Completed in 2009, this new facility for the FDNY was designed and constructed in the spirit of classic NYC firehouses.
The Fire Department of New York has a long and rich tradition of classic NYC firehouses, valued by both FDNY and the communities it serves. As housing for fire apparatus, and as living quarters for firefighters, a firehouse is a heavily used building that must be durable while conveying a rich sense of character and warmth. Many of these venerable houses still function today, in an environment completely different from that for which they were designed, attesting to the validity of their original design.
The new FDNY Marine 9 Barracks is an important component of NYCEDC's area-wide redevelopment of the former Navy Homeport site in Stapleton, Staten Island, known as the New Stapleton Waterfront Project. The barracks provides a highly functional marine firehouse facility ensuring rapid response capabilities for this marine fire unit, which serves all of New York Harbor.
About the Facility
A new facility for the Fire Department of New York has been designed and constructed in the spirit of classic fire houses. The facility is located at the former Navy Homeport in Stapleton, along Staten Island's northern shore. An important project goal is to insure a durable, low maintenance, affordable, and sustainable structure for FDNY.
The new barracks, situated on the 1,410-foot long Homeport Pier, includes standard program elements of any fire house serving a land company. These include sleeping, locker and changing facilities, a kitchen and sitting area, offices and a garage/workshop to facilitate boat repairs and maintenance. It provides essential storage and work spaces to support the FDNY Marine 9 Response Unit. In addition to the building, the project will construct docks, a breakwater, and necessary utilities and services to accommodate the FDNY boat docked here.
The Homeport Pier was transferred to the city in 1994 along with the entire Homeport facility as part of the Base Closure Community Assistance Act of 1994. By agreement with the City, the pier is currently used for selective events by the Navy (Fleet Week); the temporary relocation of the aircraft carrier Intrepid during its restoration; and it is the home dock of The Firefighter, Marine 9 Company's boat.
Conceptually the building is comprised of two stacking volumes which mimic and mirror the volumes of the adjacent fire boat. These volumes are shifted to create areas of circulation for public and private access. Sustainability is integrated through means of a green roof, passive solar strategies, natural daylight and ventilation through utilizing the stack effect. In addition, construction materials being specified were sourced locally and/or contain recycled materials.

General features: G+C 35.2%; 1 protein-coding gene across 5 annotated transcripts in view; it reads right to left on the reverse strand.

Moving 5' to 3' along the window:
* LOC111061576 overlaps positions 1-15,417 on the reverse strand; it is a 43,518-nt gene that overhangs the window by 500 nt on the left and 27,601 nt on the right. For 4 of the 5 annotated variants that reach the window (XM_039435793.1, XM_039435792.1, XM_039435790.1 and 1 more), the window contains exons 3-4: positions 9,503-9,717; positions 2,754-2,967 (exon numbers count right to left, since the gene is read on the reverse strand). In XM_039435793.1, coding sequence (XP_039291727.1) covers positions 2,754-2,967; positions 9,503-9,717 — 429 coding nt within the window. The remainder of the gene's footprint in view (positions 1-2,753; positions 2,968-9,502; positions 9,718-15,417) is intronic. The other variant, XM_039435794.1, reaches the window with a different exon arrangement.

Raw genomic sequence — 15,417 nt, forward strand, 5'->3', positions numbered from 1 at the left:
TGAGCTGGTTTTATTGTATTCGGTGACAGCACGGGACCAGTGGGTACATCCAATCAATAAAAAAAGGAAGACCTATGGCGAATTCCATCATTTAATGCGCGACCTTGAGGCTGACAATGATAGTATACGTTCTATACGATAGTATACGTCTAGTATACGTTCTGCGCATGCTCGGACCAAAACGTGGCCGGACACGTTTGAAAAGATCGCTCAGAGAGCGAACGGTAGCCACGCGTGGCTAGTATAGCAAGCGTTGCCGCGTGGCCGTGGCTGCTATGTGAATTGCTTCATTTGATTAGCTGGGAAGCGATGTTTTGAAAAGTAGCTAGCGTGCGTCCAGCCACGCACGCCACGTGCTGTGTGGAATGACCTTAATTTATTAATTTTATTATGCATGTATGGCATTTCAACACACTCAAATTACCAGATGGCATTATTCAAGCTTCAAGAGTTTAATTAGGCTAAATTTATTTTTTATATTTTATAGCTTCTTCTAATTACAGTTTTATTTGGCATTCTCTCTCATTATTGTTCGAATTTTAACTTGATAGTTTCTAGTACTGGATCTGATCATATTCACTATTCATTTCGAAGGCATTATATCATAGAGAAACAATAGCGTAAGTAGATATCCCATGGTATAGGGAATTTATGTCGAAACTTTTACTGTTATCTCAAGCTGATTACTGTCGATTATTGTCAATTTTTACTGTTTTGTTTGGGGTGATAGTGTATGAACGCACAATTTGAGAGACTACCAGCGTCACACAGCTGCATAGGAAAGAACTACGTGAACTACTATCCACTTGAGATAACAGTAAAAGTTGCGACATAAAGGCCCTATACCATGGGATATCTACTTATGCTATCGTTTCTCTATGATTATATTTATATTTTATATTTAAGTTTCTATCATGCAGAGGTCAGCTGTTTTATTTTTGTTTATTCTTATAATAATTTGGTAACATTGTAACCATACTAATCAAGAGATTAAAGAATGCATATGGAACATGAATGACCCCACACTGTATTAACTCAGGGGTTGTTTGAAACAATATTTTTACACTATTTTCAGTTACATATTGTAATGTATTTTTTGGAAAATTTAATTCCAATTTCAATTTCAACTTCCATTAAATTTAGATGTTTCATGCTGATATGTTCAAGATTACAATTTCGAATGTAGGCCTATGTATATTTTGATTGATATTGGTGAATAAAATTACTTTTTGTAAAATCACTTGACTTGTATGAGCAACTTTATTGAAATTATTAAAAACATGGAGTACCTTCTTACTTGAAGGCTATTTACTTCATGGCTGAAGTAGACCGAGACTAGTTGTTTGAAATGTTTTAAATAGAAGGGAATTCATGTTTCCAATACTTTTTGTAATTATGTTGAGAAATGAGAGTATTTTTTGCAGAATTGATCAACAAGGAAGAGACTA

The site is within the Special Waterfront District at the land-side of the Homeport Pier platform structure, nearest the intersection of Front Street and the de-mapped Baltic Street and its associated view corridor. The fire house for Marine 9 Company will occupy only a portion of the Homeport Pier, respecting required view corridors and future public access rights-of-way.
Community and Neighborhood Context
Stapleton is one of Staten Island's most walkable urban communities with a town center dating to the early 19th century.
The community's history is strongly identified with the waterfront. Ferry service in the area dates to 1752. During World War II, both the US Army and the US Navy used the Stapleton Waterfront as the New York State Port of Embarkation. After the war, the waterfront fell into disrepair as the shipping industry moved to New Jersey.
The Stapleton Waterfront will be transformed from an underused industrial enclave to a mixed-use extension of the Stapleton Town Center. When complete, this redevelopment will include 12 acres of waterfront public access.
The Stapleton Waterfront site is comprised of the 35-acre homeport site and eighteen lots west of Front Street and east of the Staten Island Rapid Transit line. Former Navy homeport buildings now on the site would be razed to prepare the site for redevelopment.
Main access to the Stapleton Waterfront site is from Front Street, which runs north-south through the site. Five east-west streets connect the site to Bay Street, which is one block inland. Staten Island Rapid Transit (SIRT), which is a half-block inland, has three stations serving the site. The St. George Ferry Terminal, which provides the Staten Island Ferry connection to lower Manhattan, is a five-minute train ride to the north.